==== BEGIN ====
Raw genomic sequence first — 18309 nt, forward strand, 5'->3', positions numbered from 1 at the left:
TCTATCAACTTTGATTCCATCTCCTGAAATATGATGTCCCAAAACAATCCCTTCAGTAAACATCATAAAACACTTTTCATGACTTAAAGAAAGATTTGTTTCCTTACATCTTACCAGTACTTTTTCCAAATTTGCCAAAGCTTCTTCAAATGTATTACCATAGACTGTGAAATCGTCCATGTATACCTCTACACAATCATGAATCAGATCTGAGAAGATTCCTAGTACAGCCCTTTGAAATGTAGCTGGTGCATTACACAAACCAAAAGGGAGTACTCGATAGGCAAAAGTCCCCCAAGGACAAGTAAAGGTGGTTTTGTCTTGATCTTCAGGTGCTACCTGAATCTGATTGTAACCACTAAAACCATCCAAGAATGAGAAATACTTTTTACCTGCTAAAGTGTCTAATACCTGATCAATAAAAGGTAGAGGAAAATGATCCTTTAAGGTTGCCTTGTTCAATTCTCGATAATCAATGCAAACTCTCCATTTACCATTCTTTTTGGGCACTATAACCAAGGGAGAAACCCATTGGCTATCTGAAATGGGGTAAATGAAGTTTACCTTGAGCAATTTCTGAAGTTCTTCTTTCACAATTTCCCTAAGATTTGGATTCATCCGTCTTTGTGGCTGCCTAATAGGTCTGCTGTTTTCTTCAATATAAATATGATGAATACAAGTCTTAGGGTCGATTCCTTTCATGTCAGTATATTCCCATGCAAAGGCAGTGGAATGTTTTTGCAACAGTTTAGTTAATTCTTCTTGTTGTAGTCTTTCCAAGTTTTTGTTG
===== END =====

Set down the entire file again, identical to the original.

Raw genomic sequence first — 18309 nt, forward strand, 5'->3', positions numbered from 1 at the left:
TCTATCAACTTTGATTCCATCTCCTGAAATATGATGTCCCAAAACAATCCCTTCAGTAAACATCATAAAACACTTTTCATGACTTAAAGAAAGATTTGTTTCCTTACATCTTACCAGTACTTTTTCCAAATTTGCCAAAGCTTCTTCAAATGTATTACCATAGACTGTGAAATCGTCCATGTATACCTCTACACAATCATGAATCAGATCTGAGAAGATTCCTAGTACAGCCCTTTGAAATGTAGCTGGTGCATTACACAAACCAAAAGGGAGTACTCGATAGGCAAAAGTCCCCCAAGGACAAGTAAAGGTGGTTTTGTCTTGATCTTCAGGTGCTACCTGAATCTGATTGTAACCACTAAAACCATCCAAGAATGAGAAATACTTTTTACCTGCTAAAGTGTCTAATACCTGATCAATAAAAGGTAGAGGAAAATGATCCTTTAAGGTTGCCTTGTTCAATTCTCGATAATCAATGCAAACTCTCCATTTACCATTCTTTTTGGGCACTATAACCAAGGGAGAAACCCATTGGCTATCTGAAATGGGGTAAATGAAGTTTACCTTGAGCAATTTCTGAAGTTCTTCTTTCACAATTTCCCTAAGATTTGGATTCATCCGTCTTTGTGGCTGCCTAATAGGTCTGCTGTTTTCTTCAATATAAATATGATGAATACAAGTCTTAGGGTCGATTCCTTTCATGTCAGTATATTCCCATGCAAAGGCAGTGGAATGTTTTTGCAACAGTTTAGTTAATTCTTCTTGTTGTAGTCTTTCCAAGTTTTTGTTG